George Floyd was murdered with a police officer’s knee stuck to his neck. Not only his air but his dignity was snuffed out. “Please - I can’t breathe.” Neither could I. Breathing is a natural thing to do except under the knees of privilege.
For me, that knee took a different form; it was a workplace abuser - aggressive, explicit, unrepentant, and protected. I was bullied, harassed, traumatised, and then abandoned. Even when the employer knew the facts, they shifted shamelessly behind a self-described Non-Disclosure Agreement; a feature of workplace oppression seen in countless allegations of bullying, harassment, discrimination, unfair treatment, and racism. It’s a knee that some employers use when facts defeat them.
I often wonder how Barack Obama could be President for 8 years, unprecedented and unlikely in so many ways, and how Michaëlle Jean could be Canada’s Governor General for 5 years, and still both countries demonstrate so many facets of prejudice, discrimination, and unfairness. I ask not so much for myself but for my children and my husband, all minorities calling Canada home.
You see, I am black. My ancestry is African and my husband and I are Caribbean-born. His great-grand-parents arrived in the Caribbean from India 175 years ago. We moved to Canada, and not the US, because we felt Canada was non-discriminating for our three young children, especially our two sons, young black men. Unfortunately, we have experienced more racism in Canada than any other part of the world. As a Canadian citizen, I have to comfort our children because they feel and face discrimination.
Our daughter has faced it in school - from teachers unsettled by her brilliance and unwillingness to concede to anyone without merit. Our sons have been followed around in stores by security; one son being told by his boss at a job he loved, “You have monkey feet.” I’ve also had to ask our children to tell their non-black friends we do not accept the use of the "N word.” Our children must school their friends simply because their parents and teachers have failed to do so. Once when we were looking to buy a house, a realtor told me I couldn’t view a particular property because, as she said, “You can’t afford it.” She seemed offended at my insistence that I see the place anyway.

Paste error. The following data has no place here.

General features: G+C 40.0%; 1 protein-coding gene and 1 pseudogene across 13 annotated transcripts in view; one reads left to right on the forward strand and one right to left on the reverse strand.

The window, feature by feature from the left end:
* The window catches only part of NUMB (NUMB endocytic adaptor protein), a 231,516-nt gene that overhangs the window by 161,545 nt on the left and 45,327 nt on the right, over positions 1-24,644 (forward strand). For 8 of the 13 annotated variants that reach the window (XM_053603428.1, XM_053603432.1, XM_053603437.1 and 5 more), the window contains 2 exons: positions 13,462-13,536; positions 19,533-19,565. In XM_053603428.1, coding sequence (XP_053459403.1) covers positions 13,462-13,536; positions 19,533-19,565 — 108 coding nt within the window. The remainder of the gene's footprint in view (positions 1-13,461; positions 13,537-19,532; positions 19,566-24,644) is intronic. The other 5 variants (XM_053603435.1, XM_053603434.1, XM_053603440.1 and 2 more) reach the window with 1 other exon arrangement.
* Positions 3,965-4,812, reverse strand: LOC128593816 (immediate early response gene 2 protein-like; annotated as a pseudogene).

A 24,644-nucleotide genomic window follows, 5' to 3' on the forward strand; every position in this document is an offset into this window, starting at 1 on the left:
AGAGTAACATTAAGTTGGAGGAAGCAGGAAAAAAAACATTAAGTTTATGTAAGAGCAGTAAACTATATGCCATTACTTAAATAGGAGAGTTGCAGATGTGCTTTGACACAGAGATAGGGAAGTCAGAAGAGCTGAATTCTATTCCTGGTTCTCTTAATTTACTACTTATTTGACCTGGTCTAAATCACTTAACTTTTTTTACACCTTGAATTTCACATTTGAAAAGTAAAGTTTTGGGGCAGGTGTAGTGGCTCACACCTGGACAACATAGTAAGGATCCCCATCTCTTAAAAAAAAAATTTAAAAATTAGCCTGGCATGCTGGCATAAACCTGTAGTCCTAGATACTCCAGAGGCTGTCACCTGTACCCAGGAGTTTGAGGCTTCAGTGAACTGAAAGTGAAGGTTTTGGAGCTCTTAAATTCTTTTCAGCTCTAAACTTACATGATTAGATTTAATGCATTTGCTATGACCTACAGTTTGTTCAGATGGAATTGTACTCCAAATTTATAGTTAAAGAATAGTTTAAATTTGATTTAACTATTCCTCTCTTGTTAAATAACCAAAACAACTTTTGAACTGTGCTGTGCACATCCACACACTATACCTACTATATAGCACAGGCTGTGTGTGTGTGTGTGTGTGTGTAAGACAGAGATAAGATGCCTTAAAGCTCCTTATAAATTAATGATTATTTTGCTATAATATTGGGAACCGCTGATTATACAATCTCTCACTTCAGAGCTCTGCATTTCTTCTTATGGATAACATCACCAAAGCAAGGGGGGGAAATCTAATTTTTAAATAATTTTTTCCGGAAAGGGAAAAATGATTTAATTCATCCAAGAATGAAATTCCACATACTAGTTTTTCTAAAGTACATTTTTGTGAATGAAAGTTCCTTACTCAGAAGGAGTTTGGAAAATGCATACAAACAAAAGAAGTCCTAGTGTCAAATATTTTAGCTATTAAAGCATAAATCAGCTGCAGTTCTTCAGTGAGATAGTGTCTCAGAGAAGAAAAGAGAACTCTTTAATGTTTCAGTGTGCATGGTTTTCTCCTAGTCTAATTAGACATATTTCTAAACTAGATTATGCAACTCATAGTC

On the Obama and Jean question, I believe racism, discrimination and unfairness take many unshakeable forms. Our oppressors and bullies hide behind another word that gives them some sort of comfort: systemic. They classify the most humiliating and sometimes deadly acts as “incidents” and the most deprecating language and comments “unfortunate.” President Obama and Governor General Jean could not shake what happens behind white picket fences and within tree-lined ultra-urban properties. They could not shake boardrooms and Human Resource divisions. They could not rattle law firms, they could not pop university bubbles, or pressure places of worship. President Obama and Governor General Jean could not do what we can do, which is stand up and speak up.
For several months I struggled to put my own life back together, professionally and personally, and to speak up to this undercurrent of racism, discrimination and unfairness that keeps sweeping black people away from opportunities. Even now, there are attempts to silence, intimidate and monitor me to ensure I do not speak my truth about the unprovoked workplace violence inflicted upon me. As my abuser attacked me in the company’s parking lot, my ancestors whispered to me the run-away strategy which worked perfectly; leaving my abuser angrier, as evidenced in a text I received not long after I escaped, “Shame on you!” Shame on me?
For a long time since, I’ve wondered, what did I do that I should be ashamed of? Did my abuser want me to feel ashamed for escaping her public lynching? Perhaps the Minnesota police officers are waiting on George Floyd’s text: “Sorry for what I put you through.”
That day I had to abandon the confinement of my colonized education and upbringing, and allow myself to experience the full weight of the unspoken generational trauma hidden deep within me, and within all Black persons. This is the thing we are always being told “Get over it” and all of the other gaslighting we are burdened with daily. “It’s not discrimination,” we hear when plainly it is. “It’s not racism.” Well, to honour my ancestors, getting over it is me speaking up and pushing that knee off of my neck.
Dear Mr. George Floyd, like our ancestors, black people should be given what we give so generously: dignity and respect. We care for manners but not empty words. We want to lean-in to those spaces and behind the titles where our abusers hide. We do not want to change the conversation. We want to change the world and this knee that’s stuck to our necks. We want to breathe; it is a natural thing to do.
Image credit: An anti-police brutality demonstrator in Washington, DC, on June 3. Win McNamee/Getty Images